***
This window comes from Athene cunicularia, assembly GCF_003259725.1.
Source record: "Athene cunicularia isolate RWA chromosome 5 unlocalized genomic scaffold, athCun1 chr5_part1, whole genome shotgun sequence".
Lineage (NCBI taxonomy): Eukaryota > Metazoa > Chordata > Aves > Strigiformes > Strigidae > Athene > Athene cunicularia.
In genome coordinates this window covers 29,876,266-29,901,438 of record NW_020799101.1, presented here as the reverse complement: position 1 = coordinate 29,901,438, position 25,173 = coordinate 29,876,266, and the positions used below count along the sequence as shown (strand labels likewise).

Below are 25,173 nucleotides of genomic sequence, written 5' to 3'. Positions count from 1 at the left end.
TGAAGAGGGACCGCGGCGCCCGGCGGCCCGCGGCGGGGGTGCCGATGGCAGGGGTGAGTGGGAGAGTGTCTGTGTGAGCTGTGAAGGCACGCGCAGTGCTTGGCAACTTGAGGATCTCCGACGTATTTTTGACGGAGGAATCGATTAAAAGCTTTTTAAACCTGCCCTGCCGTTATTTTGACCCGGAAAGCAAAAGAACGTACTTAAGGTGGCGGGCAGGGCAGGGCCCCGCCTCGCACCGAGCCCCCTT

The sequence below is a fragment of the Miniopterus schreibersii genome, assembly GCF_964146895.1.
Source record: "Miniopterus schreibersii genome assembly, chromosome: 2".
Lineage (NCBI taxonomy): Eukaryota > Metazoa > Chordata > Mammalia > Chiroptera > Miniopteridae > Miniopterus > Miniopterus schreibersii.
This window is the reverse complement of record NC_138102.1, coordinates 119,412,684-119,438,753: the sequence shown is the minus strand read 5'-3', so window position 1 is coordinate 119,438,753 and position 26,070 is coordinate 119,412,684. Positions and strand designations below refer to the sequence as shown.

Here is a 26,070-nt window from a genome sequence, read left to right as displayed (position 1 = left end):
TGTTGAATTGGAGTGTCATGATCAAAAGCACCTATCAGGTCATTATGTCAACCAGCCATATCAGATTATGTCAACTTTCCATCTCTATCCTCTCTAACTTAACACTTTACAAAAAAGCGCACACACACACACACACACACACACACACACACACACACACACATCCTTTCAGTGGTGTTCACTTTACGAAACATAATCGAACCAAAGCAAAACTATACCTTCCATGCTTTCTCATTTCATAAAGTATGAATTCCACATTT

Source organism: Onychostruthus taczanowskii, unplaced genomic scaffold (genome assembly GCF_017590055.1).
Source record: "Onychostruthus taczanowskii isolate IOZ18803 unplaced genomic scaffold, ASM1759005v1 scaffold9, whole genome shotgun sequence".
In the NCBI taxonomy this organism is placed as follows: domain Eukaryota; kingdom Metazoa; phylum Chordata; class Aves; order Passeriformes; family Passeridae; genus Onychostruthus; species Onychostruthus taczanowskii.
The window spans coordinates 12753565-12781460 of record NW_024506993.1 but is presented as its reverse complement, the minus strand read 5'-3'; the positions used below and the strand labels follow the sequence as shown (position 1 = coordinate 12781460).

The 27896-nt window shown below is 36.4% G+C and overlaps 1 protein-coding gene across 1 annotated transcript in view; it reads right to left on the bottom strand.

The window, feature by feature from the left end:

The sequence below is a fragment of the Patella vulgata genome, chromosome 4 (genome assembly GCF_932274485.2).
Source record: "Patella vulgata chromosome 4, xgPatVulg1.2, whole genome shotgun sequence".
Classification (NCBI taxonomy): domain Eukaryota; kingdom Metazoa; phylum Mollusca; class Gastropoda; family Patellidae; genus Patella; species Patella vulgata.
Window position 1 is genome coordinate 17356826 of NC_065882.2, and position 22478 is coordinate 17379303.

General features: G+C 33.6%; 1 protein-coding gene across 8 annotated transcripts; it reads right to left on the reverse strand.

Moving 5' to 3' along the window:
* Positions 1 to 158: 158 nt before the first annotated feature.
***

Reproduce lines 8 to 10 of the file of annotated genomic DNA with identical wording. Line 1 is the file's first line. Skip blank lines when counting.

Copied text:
Source record: "Miniopterus schreibersii genome assembly, chromosome: 2".
Lineage (NCBI taxonomy): Eukaryota > Metazoa > Chordata > Mammalia > Chiroptera > Miniopteridae > Miniopterus > Miniopterus schreibersii.
This window is the reverse complement of record NC_138102.1, coordinates 119,412,684-119,438,753: the sequence shown is the minus strand read 5'-3', so window position 1 is coordinate 119,438,753 and position 26,070 is coordinate 119,412,684. Positions and strand designations below refer to the sequence as shown.